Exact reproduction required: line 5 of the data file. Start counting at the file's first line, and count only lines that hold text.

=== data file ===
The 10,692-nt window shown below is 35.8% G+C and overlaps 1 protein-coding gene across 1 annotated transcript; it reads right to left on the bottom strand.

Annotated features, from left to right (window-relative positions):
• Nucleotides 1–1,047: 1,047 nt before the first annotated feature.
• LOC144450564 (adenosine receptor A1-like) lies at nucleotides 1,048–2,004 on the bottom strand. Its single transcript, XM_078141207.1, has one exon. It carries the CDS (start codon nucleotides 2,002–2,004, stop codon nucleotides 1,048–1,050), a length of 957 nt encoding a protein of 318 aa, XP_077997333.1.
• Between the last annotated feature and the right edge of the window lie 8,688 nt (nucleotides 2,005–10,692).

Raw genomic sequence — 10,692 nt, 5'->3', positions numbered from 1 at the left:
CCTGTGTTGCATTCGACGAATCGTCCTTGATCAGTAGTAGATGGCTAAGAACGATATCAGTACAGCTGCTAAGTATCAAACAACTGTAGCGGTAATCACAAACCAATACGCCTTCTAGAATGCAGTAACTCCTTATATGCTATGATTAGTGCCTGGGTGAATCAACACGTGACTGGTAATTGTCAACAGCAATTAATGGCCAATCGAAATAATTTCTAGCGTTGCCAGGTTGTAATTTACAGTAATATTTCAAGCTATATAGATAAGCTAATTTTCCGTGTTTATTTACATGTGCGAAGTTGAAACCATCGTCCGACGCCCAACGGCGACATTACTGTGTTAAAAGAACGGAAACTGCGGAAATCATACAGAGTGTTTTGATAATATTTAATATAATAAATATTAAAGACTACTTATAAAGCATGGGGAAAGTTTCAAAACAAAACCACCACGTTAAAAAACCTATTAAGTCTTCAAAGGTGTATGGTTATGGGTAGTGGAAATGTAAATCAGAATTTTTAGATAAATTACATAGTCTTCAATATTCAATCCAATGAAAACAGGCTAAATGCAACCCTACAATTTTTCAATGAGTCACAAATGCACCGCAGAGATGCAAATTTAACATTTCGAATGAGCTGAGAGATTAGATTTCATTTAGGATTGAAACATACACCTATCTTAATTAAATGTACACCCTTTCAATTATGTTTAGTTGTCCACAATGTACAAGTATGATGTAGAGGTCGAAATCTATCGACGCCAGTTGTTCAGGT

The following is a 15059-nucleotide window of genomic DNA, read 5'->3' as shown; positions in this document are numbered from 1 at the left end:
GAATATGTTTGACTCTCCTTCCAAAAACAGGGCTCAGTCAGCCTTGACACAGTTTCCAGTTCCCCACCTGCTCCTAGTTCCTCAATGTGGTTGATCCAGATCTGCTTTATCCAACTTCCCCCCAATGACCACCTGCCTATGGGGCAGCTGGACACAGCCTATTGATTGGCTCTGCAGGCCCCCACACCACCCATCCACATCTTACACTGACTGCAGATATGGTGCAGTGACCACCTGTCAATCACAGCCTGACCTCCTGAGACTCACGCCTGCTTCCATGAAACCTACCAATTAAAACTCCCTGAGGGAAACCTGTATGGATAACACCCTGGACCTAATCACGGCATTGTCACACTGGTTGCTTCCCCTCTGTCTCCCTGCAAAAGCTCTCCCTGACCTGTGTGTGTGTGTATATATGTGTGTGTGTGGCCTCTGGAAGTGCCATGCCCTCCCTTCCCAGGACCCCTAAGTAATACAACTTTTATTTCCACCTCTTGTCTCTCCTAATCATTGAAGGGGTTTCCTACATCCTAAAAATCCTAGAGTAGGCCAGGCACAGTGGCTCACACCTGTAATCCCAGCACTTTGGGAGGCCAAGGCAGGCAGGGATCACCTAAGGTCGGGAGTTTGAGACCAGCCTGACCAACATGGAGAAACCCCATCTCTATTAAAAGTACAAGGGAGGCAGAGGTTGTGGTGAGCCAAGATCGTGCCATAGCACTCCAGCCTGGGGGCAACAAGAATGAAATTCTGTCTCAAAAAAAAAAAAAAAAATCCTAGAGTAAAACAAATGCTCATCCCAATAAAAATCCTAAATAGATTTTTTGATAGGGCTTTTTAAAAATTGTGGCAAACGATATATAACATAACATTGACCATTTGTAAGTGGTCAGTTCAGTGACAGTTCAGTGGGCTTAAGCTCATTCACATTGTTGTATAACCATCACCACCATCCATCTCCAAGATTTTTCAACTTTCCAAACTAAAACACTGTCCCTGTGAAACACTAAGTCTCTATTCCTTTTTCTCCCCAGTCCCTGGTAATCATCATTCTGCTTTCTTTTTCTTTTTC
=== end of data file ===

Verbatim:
• Between the last annotated feature and the right edge of the window lie 8,688 nt (nucleotides 2,005–10,692).